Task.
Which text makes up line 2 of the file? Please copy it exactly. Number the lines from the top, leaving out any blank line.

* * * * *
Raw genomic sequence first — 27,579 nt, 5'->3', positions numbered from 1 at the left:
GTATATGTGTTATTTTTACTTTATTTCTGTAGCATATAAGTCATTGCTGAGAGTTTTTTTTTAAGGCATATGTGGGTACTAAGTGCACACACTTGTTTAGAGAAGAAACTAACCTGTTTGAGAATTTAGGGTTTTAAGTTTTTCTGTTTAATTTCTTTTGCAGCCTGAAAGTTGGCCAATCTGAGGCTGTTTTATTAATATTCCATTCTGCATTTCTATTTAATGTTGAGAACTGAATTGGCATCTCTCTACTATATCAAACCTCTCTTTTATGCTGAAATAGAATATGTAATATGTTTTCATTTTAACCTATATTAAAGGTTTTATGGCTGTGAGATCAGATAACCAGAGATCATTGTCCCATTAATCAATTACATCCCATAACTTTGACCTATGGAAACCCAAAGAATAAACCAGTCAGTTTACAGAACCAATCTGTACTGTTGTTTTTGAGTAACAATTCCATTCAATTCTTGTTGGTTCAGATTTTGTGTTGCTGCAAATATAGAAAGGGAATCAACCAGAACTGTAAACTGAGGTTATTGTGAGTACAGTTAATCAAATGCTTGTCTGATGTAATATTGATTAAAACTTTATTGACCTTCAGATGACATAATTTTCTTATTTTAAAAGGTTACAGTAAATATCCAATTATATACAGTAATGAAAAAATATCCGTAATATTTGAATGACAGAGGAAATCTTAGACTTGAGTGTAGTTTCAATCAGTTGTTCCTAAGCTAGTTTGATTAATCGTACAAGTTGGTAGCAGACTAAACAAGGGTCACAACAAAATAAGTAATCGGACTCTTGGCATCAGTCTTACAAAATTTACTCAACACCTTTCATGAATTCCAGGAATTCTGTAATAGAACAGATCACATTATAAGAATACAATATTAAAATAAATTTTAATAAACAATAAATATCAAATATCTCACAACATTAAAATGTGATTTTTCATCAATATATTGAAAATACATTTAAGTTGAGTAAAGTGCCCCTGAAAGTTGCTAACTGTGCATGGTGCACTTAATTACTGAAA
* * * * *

GTATATGTGTTATTTTTACTTTATTTCTGTAGCATATAAGTCATTGCTGAGAGTTTTTTTTTAAGGCATATGTGGGTACTAAGTGCACACACTTGTTTAGAGAAGAAACTAACCTGTTTGAGAATTTAGGGTTTTAAGTTTTTCTGTTTAATTTCTTTTGCAGCCTGAAAGTTGGCCAATCTGAGGCTGTTTTATTAATATTCCATTCTGCATTTCTATTTAATGTTGAGAACTGAATTGGCATCTCTCTACTATATCAAACCTCTCTTTTATGCTGAAATAGAATATGTAATATGTTTTCATTTTAACCTATATTAAAGGTTTTATGGCTGTGAGATCAGATAACCAGAGATCATTGTCCCATTAATCAATTACATCCCATAACTTTGACCTATGGAAACCCAAAGAATAAACCAGTCAGTTTACAGAACCAATCTGTACTGTTGTTTTTGAGTAACAATTCCATTCAATTCTTGTTGGTTCAGATTTTGTGTTGCTGCAAATATAGAAAGGGAATCAACCAGAACTGTAAACTGAGGTTATTGTGAGTACAGTTAATCAAATGCTTGTCTGATGTAATATTGATTAAAACTTTATTGACCTTCAGATGACATAATTTTCTTATTTTAAAAGGTTACAGTAAATATCCAATTATATACAGTAATGAAAAAATATCCGTAATATTTGAATGACAGAGGAAATCTTAGACTTGAGTGTAGTTTCAATCAGTTGTTCCTAAGCTAGTTTGATTAATCGTACAAGTTGGTAGCAGACTAAACAAGGGTCACAACAAAATAAGTAATCGGACTCTTGGCATCAGTCTTACAAAATTTACTCAACACCTTTCATGAATTCCAGGAATTCTGTAATAGAACAGATCACATTATAAGAATACAATATTAAAATAAATTTTAATAAACAATAAATATCAAATATCTCACAACATTAAAATGTGATTTTTCATCAATATATTGAAAATACATTTAAGTTGAGTAAAGTGCCCCTGAAAGTTGCTAACTGTGCATGGTGCACTTAATTACTGAAA